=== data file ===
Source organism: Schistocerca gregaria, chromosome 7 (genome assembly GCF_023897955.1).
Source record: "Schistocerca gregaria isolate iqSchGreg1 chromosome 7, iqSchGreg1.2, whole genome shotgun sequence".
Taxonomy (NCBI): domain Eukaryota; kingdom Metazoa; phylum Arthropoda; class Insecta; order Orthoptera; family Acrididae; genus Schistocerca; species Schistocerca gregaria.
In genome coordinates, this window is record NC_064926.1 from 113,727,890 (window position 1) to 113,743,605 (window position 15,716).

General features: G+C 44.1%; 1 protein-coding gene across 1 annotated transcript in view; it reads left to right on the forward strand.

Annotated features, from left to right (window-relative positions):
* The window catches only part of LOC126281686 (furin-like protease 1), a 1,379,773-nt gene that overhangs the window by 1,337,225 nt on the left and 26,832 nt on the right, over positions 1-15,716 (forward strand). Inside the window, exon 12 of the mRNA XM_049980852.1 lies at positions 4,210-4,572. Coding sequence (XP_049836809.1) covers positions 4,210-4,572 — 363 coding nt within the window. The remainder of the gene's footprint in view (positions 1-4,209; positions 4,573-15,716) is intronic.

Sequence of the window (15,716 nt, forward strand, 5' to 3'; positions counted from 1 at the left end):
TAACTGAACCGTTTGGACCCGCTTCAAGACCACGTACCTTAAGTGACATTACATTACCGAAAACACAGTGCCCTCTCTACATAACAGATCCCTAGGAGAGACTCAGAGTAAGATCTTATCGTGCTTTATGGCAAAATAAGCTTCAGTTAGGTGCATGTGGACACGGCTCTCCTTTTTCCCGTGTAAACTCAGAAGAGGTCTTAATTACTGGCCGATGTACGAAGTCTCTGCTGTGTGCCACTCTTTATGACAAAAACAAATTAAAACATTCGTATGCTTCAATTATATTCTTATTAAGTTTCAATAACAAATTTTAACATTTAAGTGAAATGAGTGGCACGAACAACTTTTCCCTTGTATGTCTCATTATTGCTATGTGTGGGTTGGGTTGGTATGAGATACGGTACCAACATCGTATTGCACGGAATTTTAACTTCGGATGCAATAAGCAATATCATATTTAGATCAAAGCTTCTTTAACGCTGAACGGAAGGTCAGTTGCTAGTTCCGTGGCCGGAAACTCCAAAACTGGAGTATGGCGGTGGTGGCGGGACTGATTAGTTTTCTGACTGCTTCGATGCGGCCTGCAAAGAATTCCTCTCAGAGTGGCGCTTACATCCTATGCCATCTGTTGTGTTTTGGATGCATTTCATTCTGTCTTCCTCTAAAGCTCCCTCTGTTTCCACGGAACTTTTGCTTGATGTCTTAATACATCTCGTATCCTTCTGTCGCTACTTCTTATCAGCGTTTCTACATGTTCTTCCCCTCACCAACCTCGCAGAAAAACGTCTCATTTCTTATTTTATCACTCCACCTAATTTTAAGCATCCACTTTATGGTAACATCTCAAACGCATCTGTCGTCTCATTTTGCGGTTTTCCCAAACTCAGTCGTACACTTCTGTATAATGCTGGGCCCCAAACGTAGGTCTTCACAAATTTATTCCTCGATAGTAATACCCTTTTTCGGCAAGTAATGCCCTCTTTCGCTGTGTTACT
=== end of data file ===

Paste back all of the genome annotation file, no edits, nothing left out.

Source organism: Schistocerca gregaria, chromosome 7 (genome assembly GCF_023897955.1).
Source record: "Schistocerca gregaria isolate iqSchGreg1 chromosome 7, iqSchGreg1.2, whole genome shotgun sequence".
Taxonomy (NCBI): domain Eukaryota; kingdom Metazoa; phylum Arthropoda; class Insecta; order Orthoptera; family Acrididae; genus Schistocerca; species Schistocerca gregaria.
In genome coordinates, this window is record NC_064926.1 from 113,727,890 (window position 1) to 113,743,605 (window position 15,716).

General features: G+C 44.1%; 1 protein-coding gene across 1 annotated transcript in view; it reads left to right on the forward strand.

Annotated features, from left to right (window-relative positions):
* The window catches only part of LOC126281686 (furin-like protease 1), a 1,379,773-nt gene that overhangs the window by 1,337,225 nt on the left and 26,832 nt on the right, over positions 1-15,716 (forward strand). Inside the window, exon 12 of the mRNA XM_049980852.1 lies at positions 4,210-4,572. Coding sequence (XP_049836809.1) covers positions 4,210-4,572 — 363 coding nt within the window. The remainder of the gene's footprint in view (positions 1-4,209; positions 4,573-15,716) is intronic.

Sequence of the window (15,716 nt, forward strand, 5' to 3'; positions counted from 1 at the left end):
TAACTGAACCGTTTGGACCCGCTTCAAGACCACGTACCTTAAGTGACATTACATTACCGAAAACACAGTGCCCTCTCTACATAACAGATCCCTAGGAGAGACTCAGAGTAAGATCTTATCGTGCTTTATGGCAAAATAAGCTTCAGTTAGGTGCATGTGGACACGGCTCTCCTTTTTCCCGTGTAAACTCAGAAGAGGTCTTAATTACTGGCCGATGTACGAAGTCTCTGCTGTGTGCCACTCTTTATGACAAAAACAAATTAAAACATTCGTATGCTTCAATTATATTCTTATTAAGTTTCAATAACAAATTTTAACATTTAAGTGAAATGAGTGGCACGAACAACTTTTCCCTTGTATGTCTCATTATTGCTATGTGTGGGTTGGGTTGGTATGAGATACGGTACCAACATCGTATTGCACGGAATTTTAACTTCGGATGCAATAAGCAATATCATATTTAGATCAAAGCTTCTTTAACGCTGAACGGAAGGTCAGTTGCTAGTTCCGTGGCCGGAAACTCCAAAACTGGAGTATGGCGGTGGTGGCGGGACTGATTAGTTTTCTGACTGCTTCGATGCGGCCTGCAAAGAATTCCTCTCAGAGTGGCGCTTACATCCTATGCCATCTGTTGTGTTTTGGATGCATTTCATTCTGTCTTCCTCTAAAGCTCCCTCTGTTTCCACGGAACTTTTGCTTGATGTCTTAATACATCTCGTATCCTTCTGTCGCTACTTCTTATCAGCGTTTCTACATGTTCTTCCCCTCACCAACCTCGCAGAAAAACGTCTCATTTCTTATTTTATCACTCCACCTAATTTTAAGCATCCACTTTATGGTAACATCTCAAACGCATCTGTCGTCTCATTTTGCGGTTTTCCCAAACTCAGTCGTACACTTCTGTATAATGCTGGGCCCCAAACGTAGGTCTTCACAAATTTATTCCTCGATAGTAATACCCTTTTTCGGCAAGTAATGCCCTCTTTCGCTGTGTTACT